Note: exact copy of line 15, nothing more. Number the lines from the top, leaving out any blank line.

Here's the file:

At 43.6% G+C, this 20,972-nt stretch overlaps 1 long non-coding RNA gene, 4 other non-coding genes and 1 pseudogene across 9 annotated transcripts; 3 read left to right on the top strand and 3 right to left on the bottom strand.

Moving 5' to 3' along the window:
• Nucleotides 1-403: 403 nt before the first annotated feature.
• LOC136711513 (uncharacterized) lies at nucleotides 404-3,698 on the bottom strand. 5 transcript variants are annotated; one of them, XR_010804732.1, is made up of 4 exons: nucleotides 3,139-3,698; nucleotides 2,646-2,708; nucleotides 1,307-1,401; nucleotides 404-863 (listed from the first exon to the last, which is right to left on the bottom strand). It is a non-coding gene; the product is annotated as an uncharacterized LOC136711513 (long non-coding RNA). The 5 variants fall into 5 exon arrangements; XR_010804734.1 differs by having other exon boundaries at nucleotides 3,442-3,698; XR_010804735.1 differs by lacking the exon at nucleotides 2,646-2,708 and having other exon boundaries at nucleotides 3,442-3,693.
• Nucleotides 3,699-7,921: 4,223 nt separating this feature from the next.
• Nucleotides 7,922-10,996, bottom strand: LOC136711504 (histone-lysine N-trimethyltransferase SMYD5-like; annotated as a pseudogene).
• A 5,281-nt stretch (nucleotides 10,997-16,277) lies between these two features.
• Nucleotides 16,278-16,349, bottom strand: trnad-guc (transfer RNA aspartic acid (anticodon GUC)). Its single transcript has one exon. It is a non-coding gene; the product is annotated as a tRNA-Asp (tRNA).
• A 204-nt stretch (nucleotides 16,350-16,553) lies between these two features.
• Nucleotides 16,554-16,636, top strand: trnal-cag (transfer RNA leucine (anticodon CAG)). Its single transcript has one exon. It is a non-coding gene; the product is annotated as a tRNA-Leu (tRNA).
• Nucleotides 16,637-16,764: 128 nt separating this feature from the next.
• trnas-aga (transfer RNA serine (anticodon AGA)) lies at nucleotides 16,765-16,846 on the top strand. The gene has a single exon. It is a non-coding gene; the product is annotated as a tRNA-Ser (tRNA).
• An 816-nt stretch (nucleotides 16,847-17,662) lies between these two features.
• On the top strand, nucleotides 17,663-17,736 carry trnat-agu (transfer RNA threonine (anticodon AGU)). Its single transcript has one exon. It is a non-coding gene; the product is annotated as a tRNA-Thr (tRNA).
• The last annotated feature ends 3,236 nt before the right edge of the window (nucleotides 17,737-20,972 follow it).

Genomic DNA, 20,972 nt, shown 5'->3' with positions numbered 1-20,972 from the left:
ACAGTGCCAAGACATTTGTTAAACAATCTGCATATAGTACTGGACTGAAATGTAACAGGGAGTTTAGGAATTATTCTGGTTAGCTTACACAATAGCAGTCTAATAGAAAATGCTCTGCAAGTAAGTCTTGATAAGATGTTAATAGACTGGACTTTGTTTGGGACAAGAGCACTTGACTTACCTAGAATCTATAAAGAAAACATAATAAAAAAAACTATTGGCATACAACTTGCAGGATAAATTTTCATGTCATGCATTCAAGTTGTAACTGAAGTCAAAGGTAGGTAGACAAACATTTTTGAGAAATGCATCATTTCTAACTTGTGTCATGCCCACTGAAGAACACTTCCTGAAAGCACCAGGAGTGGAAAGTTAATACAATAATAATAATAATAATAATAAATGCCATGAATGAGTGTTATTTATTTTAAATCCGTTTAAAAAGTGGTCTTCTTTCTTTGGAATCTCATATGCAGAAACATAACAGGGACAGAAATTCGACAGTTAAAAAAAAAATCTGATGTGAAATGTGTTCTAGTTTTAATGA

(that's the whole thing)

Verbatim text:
• The last annotated feature ends 3,236 nt before the right edge of the window (nucleotides 17,737-20,972 follow it).